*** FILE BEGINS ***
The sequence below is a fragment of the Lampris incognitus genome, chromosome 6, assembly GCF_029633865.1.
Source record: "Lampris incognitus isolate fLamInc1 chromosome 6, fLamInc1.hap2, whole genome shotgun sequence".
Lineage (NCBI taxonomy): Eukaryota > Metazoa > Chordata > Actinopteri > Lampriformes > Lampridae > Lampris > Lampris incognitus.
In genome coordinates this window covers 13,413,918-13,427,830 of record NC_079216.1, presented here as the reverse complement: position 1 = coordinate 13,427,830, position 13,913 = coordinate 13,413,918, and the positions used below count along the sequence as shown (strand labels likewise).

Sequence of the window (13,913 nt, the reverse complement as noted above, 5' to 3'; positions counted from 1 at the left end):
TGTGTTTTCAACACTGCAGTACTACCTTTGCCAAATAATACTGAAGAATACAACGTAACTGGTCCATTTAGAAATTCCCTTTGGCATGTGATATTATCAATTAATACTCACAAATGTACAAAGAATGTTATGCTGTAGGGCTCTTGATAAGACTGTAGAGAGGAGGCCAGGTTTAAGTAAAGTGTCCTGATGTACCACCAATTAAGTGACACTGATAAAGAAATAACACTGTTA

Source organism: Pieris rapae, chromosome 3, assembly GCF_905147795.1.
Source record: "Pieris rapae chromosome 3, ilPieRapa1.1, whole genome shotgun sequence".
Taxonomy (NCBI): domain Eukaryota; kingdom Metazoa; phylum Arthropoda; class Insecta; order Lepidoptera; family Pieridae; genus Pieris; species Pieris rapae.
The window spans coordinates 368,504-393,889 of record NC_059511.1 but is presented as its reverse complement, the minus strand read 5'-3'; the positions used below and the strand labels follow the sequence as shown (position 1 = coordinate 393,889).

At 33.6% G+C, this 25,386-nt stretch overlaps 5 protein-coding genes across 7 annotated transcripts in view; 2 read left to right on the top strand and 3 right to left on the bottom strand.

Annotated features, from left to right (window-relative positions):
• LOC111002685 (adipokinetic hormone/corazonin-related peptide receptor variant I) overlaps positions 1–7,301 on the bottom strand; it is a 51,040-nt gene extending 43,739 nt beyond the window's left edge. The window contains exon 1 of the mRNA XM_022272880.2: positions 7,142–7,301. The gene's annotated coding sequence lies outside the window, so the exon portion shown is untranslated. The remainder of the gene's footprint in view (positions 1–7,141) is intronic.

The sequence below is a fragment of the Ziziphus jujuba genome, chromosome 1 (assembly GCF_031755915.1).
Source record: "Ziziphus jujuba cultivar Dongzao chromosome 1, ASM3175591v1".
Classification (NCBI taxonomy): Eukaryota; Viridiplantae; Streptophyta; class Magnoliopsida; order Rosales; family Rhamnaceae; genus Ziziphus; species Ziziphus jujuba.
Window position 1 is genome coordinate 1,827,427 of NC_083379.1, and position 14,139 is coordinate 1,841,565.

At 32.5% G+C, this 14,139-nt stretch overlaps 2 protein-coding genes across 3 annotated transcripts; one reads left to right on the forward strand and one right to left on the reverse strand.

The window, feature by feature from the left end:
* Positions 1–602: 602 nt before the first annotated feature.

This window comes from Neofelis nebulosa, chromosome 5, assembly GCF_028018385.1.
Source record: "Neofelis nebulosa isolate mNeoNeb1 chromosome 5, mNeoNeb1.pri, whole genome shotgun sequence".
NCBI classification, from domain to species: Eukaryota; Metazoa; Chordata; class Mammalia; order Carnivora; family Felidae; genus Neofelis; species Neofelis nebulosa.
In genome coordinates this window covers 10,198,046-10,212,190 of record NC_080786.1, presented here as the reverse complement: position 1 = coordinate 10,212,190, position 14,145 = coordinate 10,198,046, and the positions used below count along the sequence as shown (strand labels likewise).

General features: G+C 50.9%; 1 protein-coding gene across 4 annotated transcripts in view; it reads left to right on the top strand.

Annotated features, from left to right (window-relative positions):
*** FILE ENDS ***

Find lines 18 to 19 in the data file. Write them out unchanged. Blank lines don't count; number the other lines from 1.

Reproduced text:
At 32.5% G+C, this 14,139-nt stretch overlaps 2 protein-coding genes across 3 annotated transcripts; one reads left to right on the forward strand and one right to left on the reverse strand.

The window, feature by feature from the left end: